Finland Today reviewed by Stanley Fefferman

Friday, February 8, 2008,Toronto. The Music Gallery and New Music Concerts present Magnus Lindberg (composer) and Timo Korhonen (guitar) with David Hetherington (cello) and the NMC Ensemble.

In a pre-concert interview with Robert Aitken, Magnus Lindberg spoke about his compositional goal of using the instruments of an ensemble, orchestral or chamber, “as a single macro-instrument.”

Keeping this notion of a ‘macro-instrument’ in mind as I listened to five of Lindberg’s pieces, provided me with a reference point for his fascinating soundscapes. It was as if the instruments were “speaking” to each other in different dialects of the same language: as if Robbie Burns, Robert W. Service, Bob Marley, Bob Dylan, Dylan Thomas, Allen Ginsberg, and Eminem were jamming together on a composition by Cole Porter. You could sort the sonics by sameness and differences at the same time.

“Konzertstuck” a 12 minute duo with Lindberg at the piano and David Hetherington on cello was emotionally broad, ranging from passion to reflection to toe-tapping kineticism, responsive to vagaries of spirit like a Calder mobile.

Lindberg spoke of a similar “macro” principle he employs in composing for solo guitar, referring specifically to “Mano a mano (2004)” played this evening by its dedicatee, Timo Korhonen. Lindberg’s challenge is to write so the guitar sounds like an orchestra. The sound transformations on the solo guitar, as one chord resolves into the next, as one line of sound joins the entire network of sounds, strive to become part of one instrument big enough to play the music of urban life itself.

Timo Korhonen joined his guitar with the eccentric ensemble of clarinets (Max Christie), cello (David Hetherington), and percussion (Rick Sacks), for “Kiri (1996)” composed and conducted by Lindberg. This beautiful piece opens with the subterranean harmonies of contrabass and cello and climbs high on short spurts of rich, lively runs of various instrumental dialects and longer quiet lines of guitar. There are many tonal units, almost melodic, klezmeric runs, but they are woven into an atonal fabric of beautiful freedom.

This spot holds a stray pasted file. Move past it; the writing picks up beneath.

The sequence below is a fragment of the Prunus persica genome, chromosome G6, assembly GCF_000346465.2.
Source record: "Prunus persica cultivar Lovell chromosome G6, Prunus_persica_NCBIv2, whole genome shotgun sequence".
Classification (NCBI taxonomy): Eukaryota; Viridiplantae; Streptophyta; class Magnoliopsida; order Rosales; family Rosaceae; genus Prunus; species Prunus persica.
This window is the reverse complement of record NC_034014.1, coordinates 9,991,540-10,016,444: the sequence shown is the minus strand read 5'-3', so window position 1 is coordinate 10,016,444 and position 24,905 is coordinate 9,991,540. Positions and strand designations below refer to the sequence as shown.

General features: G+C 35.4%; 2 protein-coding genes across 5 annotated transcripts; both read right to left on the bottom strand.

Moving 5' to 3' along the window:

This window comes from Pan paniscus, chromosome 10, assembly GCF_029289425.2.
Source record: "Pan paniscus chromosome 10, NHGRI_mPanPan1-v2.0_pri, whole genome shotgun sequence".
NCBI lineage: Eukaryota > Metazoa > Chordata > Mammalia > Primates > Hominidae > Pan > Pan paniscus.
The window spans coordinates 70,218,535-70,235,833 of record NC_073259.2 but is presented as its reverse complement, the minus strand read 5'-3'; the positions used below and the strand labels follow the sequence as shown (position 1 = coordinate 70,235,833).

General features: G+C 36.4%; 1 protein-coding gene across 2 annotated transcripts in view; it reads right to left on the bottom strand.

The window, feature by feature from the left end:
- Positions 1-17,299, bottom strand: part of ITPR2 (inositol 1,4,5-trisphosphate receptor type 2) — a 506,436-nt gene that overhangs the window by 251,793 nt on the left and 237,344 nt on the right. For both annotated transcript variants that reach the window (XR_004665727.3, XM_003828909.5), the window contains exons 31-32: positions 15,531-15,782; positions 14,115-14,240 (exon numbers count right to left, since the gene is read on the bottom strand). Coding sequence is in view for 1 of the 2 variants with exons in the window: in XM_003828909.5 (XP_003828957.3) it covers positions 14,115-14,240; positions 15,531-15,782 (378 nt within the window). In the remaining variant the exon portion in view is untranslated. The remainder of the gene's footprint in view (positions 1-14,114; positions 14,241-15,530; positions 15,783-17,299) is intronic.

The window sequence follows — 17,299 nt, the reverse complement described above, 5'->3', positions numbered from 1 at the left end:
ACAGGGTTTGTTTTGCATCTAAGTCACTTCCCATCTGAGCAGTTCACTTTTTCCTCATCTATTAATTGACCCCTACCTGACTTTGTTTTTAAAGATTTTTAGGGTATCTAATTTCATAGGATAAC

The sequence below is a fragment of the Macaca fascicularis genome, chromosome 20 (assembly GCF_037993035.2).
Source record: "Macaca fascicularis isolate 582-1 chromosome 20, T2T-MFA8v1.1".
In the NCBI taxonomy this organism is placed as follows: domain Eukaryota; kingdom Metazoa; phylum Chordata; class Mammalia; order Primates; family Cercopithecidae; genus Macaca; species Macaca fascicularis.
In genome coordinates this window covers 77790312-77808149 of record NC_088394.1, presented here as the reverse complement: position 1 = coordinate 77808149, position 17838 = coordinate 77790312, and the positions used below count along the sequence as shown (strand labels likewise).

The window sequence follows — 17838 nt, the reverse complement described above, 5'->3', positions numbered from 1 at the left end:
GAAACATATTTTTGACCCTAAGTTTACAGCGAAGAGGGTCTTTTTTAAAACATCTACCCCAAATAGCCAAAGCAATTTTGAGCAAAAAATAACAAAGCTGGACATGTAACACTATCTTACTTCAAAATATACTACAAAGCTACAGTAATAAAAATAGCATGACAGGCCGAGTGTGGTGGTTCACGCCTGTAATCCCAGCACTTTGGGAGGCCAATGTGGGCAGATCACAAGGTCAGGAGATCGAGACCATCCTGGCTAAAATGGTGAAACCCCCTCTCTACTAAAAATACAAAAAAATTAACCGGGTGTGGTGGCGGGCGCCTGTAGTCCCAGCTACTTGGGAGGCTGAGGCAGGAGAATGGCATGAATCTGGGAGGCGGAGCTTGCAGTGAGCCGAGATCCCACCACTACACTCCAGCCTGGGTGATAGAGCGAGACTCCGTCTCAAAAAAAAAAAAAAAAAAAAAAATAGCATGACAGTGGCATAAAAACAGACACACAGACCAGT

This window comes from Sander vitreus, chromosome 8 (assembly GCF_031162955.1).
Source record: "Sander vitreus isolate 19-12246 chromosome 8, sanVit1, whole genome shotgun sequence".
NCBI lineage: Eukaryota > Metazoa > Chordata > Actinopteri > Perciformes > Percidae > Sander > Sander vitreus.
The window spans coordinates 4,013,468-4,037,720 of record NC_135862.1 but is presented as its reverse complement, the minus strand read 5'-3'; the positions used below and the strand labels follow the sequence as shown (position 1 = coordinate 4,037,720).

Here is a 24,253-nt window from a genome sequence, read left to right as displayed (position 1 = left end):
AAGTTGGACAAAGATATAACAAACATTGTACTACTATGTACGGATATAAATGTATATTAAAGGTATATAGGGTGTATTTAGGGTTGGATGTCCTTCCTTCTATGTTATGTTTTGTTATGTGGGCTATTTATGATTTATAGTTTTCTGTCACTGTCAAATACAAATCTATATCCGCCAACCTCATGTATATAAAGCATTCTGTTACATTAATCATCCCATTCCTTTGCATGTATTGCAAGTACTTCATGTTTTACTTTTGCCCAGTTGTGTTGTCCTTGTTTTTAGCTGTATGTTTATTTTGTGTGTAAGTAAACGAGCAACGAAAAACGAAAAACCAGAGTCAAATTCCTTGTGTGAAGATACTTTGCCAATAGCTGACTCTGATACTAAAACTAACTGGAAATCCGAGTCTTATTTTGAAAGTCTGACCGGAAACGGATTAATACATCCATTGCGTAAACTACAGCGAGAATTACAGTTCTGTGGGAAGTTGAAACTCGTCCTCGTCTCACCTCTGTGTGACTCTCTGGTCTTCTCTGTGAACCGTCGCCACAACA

Lindberg also conducted his earliest work on the program, “Linea d’ombra (1981), a 15 minute piece for flute (Robert Aitken), alto saxophone (Wallace Halladay), with Timo Horkonen on guitar and the impeccable Rick Sacks on percussion.

This piece so fresh and free brings to mind Lindberg’s description of ‘freedom’ in composition: “Freedom is when you put constraints, when you find rules, follow them, understand them, and destroy them.” The ensemble gets into extended techniques—Timo bangs on his guitar, Aitken moans into his flute calling to distant beings, the sax player yells and grunts, all players join in a Ramayanan Monkey Chant.

The looseness, the fragmented staccato riffs are held together, at least momentarily, by recognizably beautiful, virtuosic lines on every instrument, by the harmonies among them, and by the overlapping rhythmic similitudes. This high spirited play ends the evening on whispered words of poetry that resolve like the sound of a gong into silence and space: “Laugh, sigh, keep Death away, for the cold apple tree will bloom tonight.”

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